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I am 25 year old male, 67cm in height, 74kg in weight, and have approximately 8% body fat. The 8% figure comes from a 9-point caliper test, while the less accurate 4-point caliper test measures me at 9% and the much less accurate navy body fat test has me at 13%. Ideally I will be getting a hydrostatic pool test soon, but for now I feel 8% is accurate enough.

I wish to still lose some body fat, as I am so very close to my ideal physique, but I feel that I am almost encroaching on my essential body fats. As you can probably guess, the majority of my pinch sites were about as lean as can be, but the abdominals still have a ways to go. Since I am not a bodybuilder/competitor, I have no reason or desire to ride the line of bare-minimum bf%, but instead would prefer to have a reserve padding on top of my essential fats. Given this, about where should I be maintaining my BF% levels?

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Are you an athlete? If so, what type? –  Kate Dec 29 '12 at 4:13
    
@Kate I am not an athlete (nor very athletic). Outside of walking 7 hr/week and strength training 3hr/week I live a pretty sedentary lifestyle. –  Moses Dec 29 '12 at 4:20
    
you're not very tall, deadlifts would be interesting. –  jontyc Dec 29 '12 at 4:41
    
Here is a body fat percentage reference chart. The American Council on Exercise gives 2-4% as the essential fat measurement for men. The chart includes body fat percentages for different fitness levels. –  BackInShapeBuddy Dec 29 '12 at 4:57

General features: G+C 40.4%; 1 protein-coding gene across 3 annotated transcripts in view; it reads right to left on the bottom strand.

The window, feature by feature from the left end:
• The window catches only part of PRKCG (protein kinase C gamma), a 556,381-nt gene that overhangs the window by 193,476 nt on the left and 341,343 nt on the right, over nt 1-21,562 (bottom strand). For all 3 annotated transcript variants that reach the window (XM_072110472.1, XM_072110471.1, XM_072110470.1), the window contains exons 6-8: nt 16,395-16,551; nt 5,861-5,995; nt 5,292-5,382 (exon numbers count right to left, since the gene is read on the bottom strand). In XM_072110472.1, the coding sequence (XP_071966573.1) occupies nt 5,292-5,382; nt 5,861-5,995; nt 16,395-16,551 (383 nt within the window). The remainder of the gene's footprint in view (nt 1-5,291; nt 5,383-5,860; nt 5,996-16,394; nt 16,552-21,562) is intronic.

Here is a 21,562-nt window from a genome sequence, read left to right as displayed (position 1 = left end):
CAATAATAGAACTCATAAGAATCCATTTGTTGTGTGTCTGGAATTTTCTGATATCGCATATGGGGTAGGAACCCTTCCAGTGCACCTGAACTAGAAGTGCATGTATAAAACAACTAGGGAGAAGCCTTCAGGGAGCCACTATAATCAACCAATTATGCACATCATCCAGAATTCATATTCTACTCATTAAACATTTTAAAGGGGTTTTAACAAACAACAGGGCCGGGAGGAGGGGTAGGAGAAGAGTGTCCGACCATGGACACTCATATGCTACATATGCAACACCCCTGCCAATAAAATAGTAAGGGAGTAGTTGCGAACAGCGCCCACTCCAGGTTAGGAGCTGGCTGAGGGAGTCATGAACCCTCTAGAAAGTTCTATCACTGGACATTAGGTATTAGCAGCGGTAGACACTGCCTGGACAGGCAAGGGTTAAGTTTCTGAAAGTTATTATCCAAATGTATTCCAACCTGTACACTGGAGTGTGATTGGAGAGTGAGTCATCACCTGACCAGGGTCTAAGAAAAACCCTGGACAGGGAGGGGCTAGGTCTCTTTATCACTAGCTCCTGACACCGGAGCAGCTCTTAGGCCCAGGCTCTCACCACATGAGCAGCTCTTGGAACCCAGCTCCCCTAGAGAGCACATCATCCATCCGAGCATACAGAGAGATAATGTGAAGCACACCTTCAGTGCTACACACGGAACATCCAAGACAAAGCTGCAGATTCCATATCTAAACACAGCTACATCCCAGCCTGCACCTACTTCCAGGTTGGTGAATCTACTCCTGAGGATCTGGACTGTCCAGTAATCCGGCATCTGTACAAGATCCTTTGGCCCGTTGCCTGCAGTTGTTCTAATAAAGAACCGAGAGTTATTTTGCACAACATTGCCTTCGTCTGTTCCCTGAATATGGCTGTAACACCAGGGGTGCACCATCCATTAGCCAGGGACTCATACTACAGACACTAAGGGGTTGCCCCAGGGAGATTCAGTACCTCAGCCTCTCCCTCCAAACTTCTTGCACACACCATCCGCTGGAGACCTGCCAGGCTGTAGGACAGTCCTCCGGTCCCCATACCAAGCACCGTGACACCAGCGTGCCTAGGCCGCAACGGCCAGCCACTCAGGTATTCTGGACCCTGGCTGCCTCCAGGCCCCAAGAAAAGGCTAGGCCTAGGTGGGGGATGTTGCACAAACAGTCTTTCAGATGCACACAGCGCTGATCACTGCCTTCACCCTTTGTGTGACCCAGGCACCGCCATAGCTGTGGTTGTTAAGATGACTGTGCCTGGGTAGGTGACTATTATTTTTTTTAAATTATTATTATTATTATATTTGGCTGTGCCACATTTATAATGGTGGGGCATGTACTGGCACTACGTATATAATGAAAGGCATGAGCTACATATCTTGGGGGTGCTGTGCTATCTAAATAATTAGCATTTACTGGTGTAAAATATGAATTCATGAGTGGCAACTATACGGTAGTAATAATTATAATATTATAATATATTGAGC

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1 Answer

up vote 4 down vote accepted

Generally, anything under 5% is difficult to maintain for extended periods of time and requires a fairly attentive focus on diet. When you start getting down into the 3% and lower ranges, it's unhealthy to maintain that for a long time.

At 8%, especially if you aren't cutting weight for any competitions or other athletic events, I would think that you are lean enough as it is, and that visually you won't notice that much difference between an 8% and a 5% BF.

And just as an aside, 10 hours a week of training of any type does not qualify as a sedentary lifestyle. I would term your down time as recovery, not sedentary.

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At my weight, going down to 5% body fat would be a loss of approximately 2 kg or 5 lbs of fat. I would say that is a fairly noticeable delta, especially if the majority of the fat came from a single area, as is likely given my caliper sites. Either way, if you don't recommend breaking 8%, could I instead focus on growing my abdominal muscles so they show better through the little fat that is left, or would that be an exercise in futility? –  Moses Dec 29 '12 at 6:03
    
@Moses this comment sounds a bit like what you want to know wasn't what you were asking. See XY Problem. –  Baarn Dec 29 '12 at 12:12
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@Moses - Even if you have a visible fat deposit somewhere, there is still no guarantee that that area is what will be affected by more fat loss. I've gone from 172 to 165 in the past 6 weeks, and from 10ish% down to 8%, and I still have some of the same little bulges. Your body will take from where it wants, not necessarily from where you might like. –  JohnP Dec 29 '12 at 14:51
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@moses - And yes, I would not worry about it. Rather than trying to "shred" yourself to get down to unrealistic to maintain body fat levels, I would grow your desired "problem" areas. However, you have a small #firstworldproblem there. :D –  JohnP Dec 29 '12 at 14:52
    
@Informaficker not at all, I was just looking for clarification for a single point on John's question which I was skeptical of. –  Moses Dec 29 '12 at 21:51
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